Web applications developer Trellix next week will roll out its latest desktop applications suite Trellix 2.0, a Web management product for the end user and a stress reliever for the Webmaster, the company said.
Priced at $249, the updated version of the product allows users to create documents, organize multiple-linked Web pages, apply design features to dress-up a Web site, and share documents over the intranet. Trellix 2.0 is available for Windows 95 and 98 as well as Windows NT.
Trellix is part of a growing group of software vendors developing products that attempt to ease the information overload experienced by company Webmasters. The tool lets end users produce and maintain linked Web documents without the need to know HTML programming or graphic design, the company said.
Trellix is the first document creation application created in the Web era with online viewing in mind, said Dan Bricklin, cofounder and chief technology officer. "People now have too much stuff to read and not enough time to read it."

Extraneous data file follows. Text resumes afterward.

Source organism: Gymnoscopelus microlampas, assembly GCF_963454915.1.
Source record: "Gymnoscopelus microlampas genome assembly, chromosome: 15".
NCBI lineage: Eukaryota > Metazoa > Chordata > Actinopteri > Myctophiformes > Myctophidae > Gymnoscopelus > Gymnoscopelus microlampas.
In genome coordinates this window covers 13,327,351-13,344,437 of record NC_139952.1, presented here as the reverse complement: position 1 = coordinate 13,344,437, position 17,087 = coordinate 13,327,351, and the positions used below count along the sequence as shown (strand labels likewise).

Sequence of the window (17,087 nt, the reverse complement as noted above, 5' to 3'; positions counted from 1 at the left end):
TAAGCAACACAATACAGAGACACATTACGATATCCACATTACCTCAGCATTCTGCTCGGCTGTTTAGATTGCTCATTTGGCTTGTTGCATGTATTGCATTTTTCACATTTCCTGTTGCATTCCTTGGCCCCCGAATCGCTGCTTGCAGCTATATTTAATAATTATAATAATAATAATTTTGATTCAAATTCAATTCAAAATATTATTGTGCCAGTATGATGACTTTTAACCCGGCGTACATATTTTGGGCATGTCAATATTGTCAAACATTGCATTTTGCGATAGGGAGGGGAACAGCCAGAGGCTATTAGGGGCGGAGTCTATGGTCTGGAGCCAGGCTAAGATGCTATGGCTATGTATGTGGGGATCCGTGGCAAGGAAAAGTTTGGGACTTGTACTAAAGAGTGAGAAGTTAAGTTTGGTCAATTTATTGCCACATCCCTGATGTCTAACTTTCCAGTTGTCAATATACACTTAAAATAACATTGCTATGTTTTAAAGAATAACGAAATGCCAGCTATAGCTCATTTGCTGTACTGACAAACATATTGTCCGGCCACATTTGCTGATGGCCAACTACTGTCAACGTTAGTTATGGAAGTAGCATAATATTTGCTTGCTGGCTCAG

Trellix 2.0 includes HTML tables, boosted support for importing Microsoft Word documents, and OLE object embedding. A Trellix content map allows writers to visually organize information to direct readers' attention to the information they need.
"The cost and complexity of maintaining and updating content on the corporate intranet is creating a bottleneck at the Webmaster's desk in many organizations, as more business people begin to use the intranet to share information," Bricklin said.
Founded in 1995 by PC software pioneer Bricklin, Trellix develops Trellix 2.0 as well as Trellix Trelligram Utility, a technology for distributing and viewing HTML files that consists of multiple text and image files.
Trelligram is packaged with Trellix 2.0 so that Trellix documents in HTML can be sent via email as an enhancement. The tool is also available as a free download for people who want to package and distribute HTML content.
Bricklin, cocreator in the 1970s of the first electronic spreadsheet called VisiCalc, said the software addresses the needs of users who are creating longer documents, such as white papers and user manuals. In the age of email and HTML, those documents are still created the old-fashioned way, by writing multipage documents that usually wind up as email attachments that must be printed out for optimal viewing.